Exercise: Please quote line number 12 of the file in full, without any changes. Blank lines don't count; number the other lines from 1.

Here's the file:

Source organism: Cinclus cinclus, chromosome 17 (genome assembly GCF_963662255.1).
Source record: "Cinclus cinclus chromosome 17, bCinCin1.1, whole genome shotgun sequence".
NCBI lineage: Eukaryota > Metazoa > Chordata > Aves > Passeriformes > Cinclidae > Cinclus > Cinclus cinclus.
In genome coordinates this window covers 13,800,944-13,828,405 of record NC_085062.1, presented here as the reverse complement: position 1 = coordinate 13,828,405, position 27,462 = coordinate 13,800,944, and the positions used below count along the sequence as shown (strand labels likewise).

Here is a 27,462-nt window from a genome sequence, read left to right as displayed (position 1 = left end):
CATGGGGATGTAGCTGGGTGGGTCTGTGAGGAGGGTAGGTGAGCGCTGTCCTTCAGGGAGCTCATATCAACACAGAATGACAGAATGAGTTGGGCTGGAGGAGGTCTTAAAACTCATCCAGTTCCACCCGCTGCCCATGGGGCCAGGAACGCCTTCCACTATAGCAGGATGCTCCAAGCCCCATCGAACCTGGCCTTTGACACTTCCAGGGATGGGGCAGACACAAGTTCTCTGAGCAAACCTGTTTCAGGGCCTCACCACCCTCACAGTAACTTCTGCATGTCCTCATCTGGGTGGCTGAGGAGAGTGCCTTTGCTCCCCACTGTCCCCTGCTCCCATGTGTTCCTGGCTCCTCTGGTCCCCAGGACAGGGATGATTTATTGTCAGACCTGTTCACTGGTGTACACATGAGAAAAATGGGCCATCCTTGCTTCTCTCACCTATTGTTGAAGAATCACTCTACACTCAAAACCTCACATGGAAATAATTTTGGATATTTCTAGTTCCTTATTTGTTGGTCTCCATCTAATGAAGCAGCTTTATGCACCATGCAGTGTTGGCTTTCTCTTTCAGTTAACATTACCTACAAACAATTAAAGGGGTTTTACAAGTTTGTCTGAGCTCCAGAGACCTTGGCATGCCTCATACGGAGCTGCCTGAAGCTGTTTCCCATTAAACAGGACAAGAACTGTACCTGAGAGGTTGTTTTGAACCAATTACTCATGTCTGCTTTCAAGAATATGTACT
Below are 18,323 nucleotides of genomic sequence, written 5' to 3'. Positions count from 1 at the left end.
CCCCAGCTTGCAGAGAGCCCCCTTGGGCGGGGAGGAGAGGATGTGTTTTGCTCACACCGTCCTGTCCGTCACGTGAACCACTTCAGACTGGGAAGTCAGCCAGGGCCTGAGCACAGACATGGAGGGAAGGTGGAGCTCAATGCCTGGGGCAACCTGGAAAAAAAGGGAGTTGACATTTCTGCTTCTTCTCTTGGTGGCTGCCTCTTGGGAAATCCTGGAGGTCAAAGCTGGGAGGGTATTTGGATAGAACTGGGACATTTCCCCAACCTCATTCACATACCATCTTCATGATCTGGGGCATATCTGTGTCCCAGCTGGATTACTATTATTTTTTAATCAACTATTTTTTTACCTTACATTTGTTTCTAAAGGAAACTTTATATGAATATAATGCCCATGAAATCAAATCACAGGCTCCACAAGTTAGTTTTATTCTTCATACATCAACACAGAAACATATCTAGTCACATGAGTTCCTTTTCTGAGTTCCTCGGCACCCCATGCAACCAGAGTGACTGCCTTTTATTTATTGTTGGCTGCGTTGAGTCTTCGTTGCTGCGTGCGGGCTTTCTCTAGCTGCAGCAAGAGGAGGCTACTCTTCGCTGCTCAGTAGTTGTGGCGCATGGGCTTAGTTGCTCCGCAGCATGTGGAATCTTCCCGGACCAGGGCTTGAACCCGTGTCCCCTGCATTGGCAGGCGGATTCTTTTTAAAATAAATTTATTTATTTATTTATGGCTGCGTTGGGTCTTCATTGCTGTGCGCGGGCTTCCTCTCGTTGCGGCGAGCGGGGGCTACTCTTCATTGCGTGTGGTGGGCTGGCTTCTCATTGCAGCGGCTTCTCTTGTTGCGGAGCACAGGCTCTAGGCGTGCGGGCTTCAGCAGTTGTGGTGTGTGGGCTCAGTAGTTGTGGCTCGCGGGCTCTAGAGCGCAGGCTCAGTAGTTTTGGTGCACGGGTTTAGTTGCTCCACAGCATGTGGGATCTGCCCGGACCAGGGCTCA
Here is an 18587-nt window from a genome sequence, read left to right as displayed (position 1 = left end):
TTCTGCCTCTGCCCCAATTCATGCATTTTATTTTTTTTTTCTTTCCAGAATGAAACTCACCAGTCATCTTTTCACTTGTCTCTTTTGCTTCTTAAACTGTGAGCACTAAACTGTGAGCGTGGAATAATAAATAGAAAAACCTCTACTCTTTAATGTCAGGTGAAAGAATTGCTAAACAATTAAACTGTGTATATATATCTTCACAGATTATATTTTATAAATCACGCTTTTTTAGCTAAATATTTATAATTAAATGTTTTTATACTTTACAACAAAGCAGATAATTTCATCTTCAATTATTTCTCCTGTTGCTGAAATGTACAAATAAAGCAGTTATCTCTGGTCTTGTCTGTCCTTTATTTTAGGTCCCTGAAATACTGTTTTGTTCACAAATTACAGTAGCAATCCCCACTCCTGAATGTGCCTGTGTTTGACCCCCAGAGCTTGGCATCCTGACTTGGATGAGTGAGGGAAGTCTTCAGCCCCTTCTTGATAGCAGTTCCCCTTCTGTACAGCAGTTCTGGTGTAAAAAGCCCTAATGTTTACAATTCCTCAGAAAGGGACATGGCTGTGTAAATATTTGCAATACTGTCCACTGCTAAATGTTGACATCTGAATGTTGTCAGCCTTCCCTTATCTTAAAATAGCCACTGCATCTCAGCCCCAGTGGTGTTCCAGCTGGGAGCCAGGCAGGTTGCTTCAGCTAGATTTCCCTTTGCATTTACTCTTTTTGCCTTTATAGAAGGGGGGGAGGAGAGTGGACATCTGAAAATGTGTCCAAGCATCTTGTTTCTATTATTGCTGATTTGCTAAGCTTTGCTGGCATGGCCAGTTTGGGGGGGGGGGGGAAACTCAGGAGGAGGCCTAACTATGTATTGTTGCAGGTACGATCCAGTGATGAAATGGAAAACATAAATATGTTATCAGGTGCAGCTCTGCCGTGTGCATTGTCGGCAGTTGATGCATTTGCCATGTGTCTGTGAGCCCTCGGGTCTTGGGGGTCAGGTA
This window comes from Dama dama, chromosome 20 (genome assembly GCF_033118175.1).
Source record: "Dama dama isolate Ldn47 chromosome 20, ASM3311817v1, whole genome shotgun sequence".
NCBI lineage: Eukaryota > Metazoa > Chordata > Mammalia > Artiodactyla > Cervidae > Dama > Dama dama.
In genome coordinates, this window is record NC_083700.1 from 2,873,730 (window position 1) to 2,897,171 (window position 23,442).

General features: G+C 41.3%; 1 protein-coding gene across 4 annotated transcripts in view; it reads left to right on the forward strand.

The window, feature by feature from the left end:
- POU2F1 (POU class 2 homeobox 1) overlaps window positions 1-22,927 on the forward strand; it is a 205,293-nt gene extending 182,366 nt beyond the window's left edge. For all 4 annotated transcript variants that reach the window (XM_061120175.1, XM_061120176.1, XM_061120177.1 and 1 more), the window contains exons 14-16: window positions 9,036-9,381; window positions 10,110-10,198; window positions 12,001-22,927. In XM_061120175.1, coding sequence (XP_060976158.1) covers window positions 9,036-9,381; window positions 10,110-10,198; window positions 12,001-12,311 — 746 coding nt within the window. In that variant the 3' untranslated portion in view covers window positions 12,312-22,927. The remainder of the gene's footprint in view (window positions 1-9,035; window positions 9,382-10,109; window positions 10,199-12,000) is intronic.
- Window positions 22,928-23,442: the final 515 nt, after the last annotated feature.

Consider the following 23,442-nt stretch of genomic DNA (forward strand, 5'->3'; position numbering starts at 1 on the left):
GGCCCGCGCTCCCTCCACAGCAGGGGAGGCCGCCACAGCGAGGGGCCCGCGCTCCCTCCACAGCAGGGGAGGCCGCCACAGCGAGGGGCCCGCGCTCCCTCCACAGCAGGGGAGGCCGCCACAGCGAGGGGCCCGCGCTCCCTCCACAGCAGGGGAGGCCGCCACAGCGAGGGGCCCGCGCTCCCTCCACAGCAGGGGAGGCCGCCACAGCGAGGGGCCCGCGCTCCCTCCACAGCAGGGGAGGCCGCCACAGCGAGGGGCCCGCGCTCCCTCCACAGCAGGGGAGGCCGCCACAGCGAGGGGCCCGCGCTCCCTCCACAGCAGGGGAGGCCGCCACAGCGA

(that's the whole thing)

Source record: "Dama dama isolate Ldn47 chromosome 20, ASM3311817v1, whole genome shotgun sequence".